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Anapest

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Metrical feet
Disyllables
˘ ˘ pyrrhus, dibrach
˘ ¯ iamb
¯ ˘ trochee, choree
¯ ¯ spondee
Trisyllables
˘ ˘ ˘ tribrach
¯ ˘ ˘ dactyl
˘ ¯ ˘ amphibrach
˘ ˘ ¯ anapest, antidactylus
˘ ¯ ¯ bacchius
¯ ¯ ˘ antibacchius
¯ ˘ ¯ cretic, amphimacer
¯ ¯ ¯ molossus
Number of feet per line
one Monometer
two Dimeter
three Trimeter
four Tetrameter
five Pentameter
six Hexameter
seven Heptameter
eight Octameter
See main article for tetrasyllables.
v · d · e

An anapaest (also spelled anapæst or anapest, also called antidactyl or antidactylus) is a metrical foot used in writing formal verse .

Description Edit

In classical quantitative meters the anapest consisted of two short syllables followed by a long one. In accentual-syllabic verses like English poetry it consists of two unstressed syllables followed by one stressed syllable. It may be seen as a reversed dactyl. This word comes from the Greek ανάπαιστος, anápaistos, literally "struck back" (a dactyl reversed), from 'ana-' + '-paistos', verbal of παίειν, paíein: to strike.

Because of its length, and the fact that it ends with a stressed syllable and so allows for masculine rhymes, anapaestic meter can produce a very rolling, galloping feeling verse, and allows for long lines with a great deal of internal complexity.

ExamplesEdit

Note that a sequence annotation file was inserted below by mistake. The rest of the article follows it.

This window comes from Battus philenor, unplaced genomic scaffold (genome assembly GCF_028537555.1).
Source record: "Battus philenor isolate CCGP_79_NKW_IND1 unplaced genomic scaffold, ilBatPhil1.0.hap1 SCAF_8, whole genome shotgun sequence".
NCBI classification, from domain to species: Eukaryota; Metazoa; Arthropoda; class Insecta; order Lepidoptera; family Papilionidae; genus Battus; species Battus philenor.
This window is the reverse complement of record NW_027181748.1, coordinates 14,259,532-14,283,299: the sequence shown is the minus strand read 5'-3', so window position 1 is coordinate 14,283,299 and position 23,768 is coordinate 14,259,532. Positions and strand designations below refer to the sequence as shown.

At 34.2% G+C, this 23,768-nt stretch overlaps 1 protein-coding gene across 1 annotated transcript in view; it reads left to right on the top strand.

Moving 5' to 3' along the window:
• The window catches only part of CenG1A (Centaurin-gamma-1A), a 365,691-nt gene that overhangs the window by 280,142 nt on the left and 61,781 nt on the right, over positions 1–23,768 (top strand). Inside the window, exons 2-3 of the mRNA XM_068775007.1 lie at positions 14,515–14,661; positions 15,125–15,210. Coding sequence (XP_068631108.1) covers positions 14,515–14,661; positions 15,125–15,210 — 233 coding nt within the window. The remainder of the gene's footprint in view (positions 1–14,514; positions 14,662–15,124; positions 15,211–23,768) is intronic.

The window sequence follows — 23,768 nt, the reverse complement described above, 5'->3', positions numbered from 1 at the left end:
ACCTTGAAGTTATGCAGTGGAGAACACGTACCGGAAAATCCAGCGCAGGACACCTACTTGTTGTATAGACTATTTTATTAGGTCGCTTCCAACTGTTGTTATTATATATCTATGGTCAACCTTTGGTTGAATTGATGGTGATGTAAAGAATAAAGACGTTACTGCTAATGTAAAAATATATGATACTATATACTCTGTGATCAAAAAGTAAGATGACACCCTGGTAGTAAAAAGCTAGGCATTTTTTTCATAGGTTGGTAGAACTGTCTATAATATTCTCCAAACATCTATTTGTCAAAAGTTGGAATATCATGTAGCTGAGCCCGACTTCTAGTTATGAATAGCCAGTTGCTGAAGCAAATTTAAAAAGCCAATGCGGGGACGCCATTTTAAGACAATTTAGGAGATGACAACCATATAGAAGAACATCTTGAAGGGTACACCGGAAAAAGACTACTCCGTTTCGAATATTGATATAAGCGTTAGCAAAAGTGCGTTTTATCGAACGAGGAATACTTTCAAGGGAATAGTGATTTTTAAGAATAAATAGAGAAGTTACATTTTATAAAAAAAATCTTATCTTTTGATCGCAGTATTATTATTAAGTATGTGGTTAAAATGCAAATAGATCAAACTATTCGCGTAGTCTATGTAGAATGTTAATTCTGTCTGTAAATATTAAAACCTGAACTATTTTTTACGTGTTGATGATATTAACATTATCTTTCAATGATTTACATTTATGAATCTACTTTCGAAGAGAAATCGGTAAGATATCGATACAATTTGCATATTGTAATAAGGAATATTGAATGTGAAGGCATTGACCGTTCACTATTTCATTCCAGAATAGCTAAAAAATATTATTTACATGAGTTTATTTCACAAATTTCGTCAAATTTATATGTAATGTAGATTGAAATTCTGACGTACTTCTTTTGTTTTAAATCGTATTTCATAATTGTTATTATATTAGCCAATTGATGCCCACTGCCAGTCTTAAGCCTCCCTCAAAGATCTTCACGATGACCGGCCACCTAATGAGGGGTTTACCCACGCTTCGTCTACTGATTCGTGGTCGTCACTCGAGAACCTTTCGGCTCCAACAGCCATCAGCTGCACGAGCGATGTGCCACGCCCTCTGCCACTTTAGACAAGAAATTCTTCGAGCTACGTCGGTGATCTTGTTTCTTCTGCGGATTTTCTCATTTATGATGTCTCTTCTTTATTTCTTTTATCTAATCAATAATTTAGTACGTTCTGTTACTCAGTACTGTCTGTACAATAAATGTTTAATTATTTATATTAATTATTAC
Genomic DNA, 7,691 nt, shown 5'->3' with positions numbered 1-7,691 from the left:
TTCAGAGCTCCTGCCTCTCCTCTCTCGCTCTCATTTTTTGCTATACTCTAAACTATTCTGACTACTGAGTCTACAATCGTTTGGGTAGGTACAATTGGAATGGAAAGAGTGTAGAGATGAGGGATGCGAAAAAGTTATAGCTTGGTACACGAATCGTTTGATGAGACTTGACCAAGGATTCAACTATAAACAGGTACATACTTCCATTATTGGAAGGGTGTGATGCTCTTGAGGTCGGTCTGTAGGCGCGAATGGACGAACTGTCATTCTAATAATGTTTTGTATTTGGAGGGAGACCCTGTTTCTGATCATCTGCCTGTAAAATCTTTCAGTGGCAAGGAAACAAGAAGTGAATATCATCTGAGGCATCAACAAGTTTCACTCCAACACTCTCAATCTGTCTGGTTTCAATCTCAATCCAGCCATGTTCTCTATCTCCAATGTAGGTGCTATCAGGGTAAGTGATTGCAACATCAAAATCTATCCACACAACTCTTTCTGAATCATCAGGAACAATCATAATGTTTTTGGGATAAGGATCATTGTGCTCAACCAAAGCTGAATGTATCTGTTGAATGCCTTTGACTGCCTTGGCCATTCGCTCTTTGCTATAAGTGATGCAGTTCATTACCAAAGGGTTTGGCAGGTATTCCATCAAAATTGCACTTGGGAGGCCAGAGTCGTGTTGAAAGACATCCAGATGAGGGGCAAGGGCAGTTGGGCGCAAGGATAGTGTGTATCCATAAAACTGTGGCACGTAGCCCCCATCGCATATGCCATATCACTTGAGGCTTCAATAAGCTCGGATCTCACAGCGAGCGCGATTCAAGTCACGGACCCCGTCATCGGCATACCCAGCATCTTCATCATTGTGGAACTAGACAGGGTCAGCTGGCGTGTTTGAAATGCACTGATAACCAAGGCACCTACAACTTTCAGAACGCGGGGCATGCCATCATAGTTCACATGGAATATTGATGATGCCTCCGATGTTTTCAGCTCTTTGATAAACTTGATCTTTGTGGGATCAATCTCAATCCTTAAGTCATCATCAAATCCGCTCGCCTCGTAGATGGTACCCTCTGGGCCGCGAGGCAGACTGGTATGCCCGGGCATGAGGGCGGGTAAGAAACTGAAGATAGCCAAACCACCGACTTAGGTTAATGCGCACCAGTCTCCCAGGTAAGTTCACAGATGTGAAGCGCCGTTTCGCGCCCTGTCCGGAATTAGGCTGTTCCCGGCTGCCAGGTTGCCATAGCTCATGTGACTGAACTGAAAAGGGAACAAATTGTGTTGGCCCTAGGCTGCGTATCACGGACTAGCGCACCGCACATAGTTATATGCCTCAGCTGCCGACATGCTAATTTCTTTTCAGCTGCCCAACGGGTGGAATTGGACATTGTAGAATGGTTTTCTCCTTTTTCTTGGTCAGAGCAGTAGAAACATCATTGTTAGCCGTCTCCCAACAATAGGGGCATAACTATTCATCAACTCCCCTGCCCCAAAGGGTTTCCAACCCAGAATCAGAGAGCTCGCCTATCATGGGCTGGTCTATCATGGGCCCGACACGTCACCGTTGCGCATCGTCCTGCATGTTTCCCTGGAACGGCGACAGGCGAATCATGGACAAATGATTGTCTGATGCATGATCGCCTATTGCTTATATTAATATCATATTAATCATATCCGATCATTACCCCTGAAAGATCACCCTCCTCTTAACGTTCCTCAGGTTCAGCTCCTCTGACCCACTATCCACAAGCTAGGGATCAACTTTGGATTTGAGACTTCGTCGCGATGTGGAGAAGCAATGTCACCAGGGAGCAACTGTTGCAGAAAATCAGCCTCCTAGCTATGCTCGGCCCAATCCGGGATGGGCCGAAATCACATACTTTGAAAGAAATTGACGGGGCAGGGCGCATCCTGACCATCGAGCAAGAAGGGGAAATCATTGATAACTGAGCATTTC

Trimeter

Here is an example from William Cowper's "Verses Supposed to be Written by Alexander Selkirk" (1782), composed in anapaestic trimeter:

I must finish my journey alone
Tetrameter

Examples of anapestic tetrameter are "A Visit From St. Nicholas" (1823):

Twas the night before Christmas and all through the house

and "The Destruction of Sennacherib", by Lord Byron (1815):

The Assyrian came down like a wolf on the fold
And his cohorts were gleaming in purple and gold
And the sheen of their spears was like stars on the sea
When the blue wave rolls nightly on deep Galilee.
Hexameter

An even more complex example comes from Yeats's The Wanderings of Oisin. He intersperses anapests and iambs, using six-foot lines. Since the anapaest is already a long foot, this makes for very long lines.

Fled foam underneath us and 'round us, a wandering and milky smoke
As high as the saddle-girth, covering away from our glances the tide
And those that fled and that followed from the foam-pale distance broke.
The immortal desire of immortals we saw in their faces and sighed.

The mixture of anapaests and iambs in this manner is most characteristic of late-19th-century verse, particularly that of Algernon Charles Swinburne in poems such as The Triumph of Time and the choruses from Atalanta in Calydon. Swinburne also wrote several poems in more or less straight anapaests, with line-lengths varying from three feet ("Dolores") to eight feet ("March: An Ode"). However, the anapaest's most common role in English verse is as a comic metre, the foot of the limerick, of Lewis Carroll's poem The Hunting of the Snark, Edward Lear's nonsense poems, T. S. Eliot's Book of Practical Cats, a number of Dr. Seuss stories, and innumerable other examples.

Apart from their independent role, anapaests are sometimes used as substitutions in iambic verse. In strict iambic pentameter, anapaests are rare, but they are found with some frequency in freer versions of the iambic line, such as the verse of Shakespeare's last plays, or the lyric poetry of the 19th century.

References: Shakespeare Biography (BOOK)

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